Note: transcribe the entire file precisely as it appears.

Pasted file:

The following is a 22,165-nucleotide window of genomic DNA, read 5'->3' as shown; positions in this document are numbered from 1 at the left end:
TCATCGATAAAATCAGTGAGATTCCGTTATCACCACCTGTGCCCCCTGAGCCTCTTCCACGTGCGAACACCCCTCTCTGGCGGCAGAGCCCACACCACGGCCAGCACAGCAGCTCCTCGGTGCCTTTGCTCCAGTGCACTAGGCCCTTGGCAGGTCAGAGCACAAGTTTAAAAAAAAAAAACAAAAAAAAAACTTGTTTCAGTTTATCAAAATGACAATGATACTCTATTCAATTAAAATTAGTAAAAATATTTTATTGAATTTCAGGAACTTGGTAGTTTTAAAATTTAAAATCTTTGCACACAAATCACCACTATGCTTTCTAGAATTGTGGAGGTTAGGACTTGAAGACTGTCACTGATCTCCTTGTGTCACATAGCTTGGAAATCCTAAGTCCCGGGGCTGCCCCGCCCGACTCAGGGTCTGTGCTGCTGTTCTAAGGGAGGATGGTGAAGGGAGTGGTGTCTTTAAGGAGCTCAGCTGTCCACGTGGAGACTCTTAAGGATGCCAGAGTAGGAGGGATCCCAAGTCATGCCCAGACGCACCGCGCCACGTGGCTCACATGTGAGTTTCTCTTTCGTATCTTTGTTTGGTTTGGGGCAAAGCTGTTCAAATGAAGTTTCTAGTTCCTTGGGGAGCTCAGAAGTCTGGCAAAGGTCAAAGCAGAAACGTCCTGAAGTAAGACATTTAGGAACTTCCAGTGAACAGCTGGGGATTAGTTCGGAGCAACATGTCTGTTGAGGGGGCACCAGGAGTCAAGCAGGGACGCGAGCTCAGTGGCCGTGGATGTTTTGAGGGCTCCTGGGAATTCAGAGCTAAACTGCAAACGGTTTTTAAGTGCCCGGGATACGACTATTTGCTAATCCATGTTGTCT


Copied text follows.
The following is a 22,165-nucleotide window of genomic DNA, read 5'->3' as shown; positions in this document are numbered from 1 at the left end:
TCATCGATAAAATCAGTGAGATTCCGTTATCACCACCTGTGCCCCCTGAGCCTCTTCCACGTGCGAACACCCCTCTCTGGCGGCAGAGCCCACACCACGGCCAGCACAGCAGCTCCTCGGTGCCTTTGCTCCAGTGCACTAGGCCCTTGGCAGGTCAGAGCACAAGTTTAAAAAAAAAAAACAAAAAAAAAACTTGTTTCAGTTTATCAAAATGACAATGATACTCTATTCAATTAAAATTAGTAAAAATATTTTATTGAATTTCAGGAACTTGGTAGTTTTAAAATTTAAAATCTTTGCACACAAATCACCACTATGCTTTCTAGAATTGTGGAGGTTAGGACTTGAAGACTGTCACTGATCTCCTTGTGTCACATAGCTTGGAAATCCTAAGTCCCGGGGCTGCCCCGCCCGACTCAGGGTCTGTGCTGCTGTTCTAAGGGAGGATGGTGAAGGGAGTGGTGTCTTTAAGGAGCTCAGCTGTCCACGTGGAGACTCTTAAGGATGCCAGAGTAGGAGGGATCCCAAGTCATGCCCAGACGCACCGCGCCACGTGGCTCACATGTGAGTTTCTCTTTCGTATCTTTGTTTGGTTTGGGGCAAAGCTGTTCAAATGAAGTTTCTAGTTCCTTGGGGAGCTCAGAAGTCTGGCAAAGGTCAAAGCAGAAACGTCCTGAAGTAAGACATTTAGGAACTTCCAGTGAACAGCTGGGGATTAGTTCGGAGCAACATGTCTGTTGAGGGGGCACCAGGAGTCAAGCAGGGACGCGAGCTCAGTGGCCGTGGATGTTTTGAGGGCTCCTGGGAATTCAGAGCTAAACTGCAAACGGTTTTTAAGTGCCCGGGATACGACTATTTGCTAATCCATGTTGTCT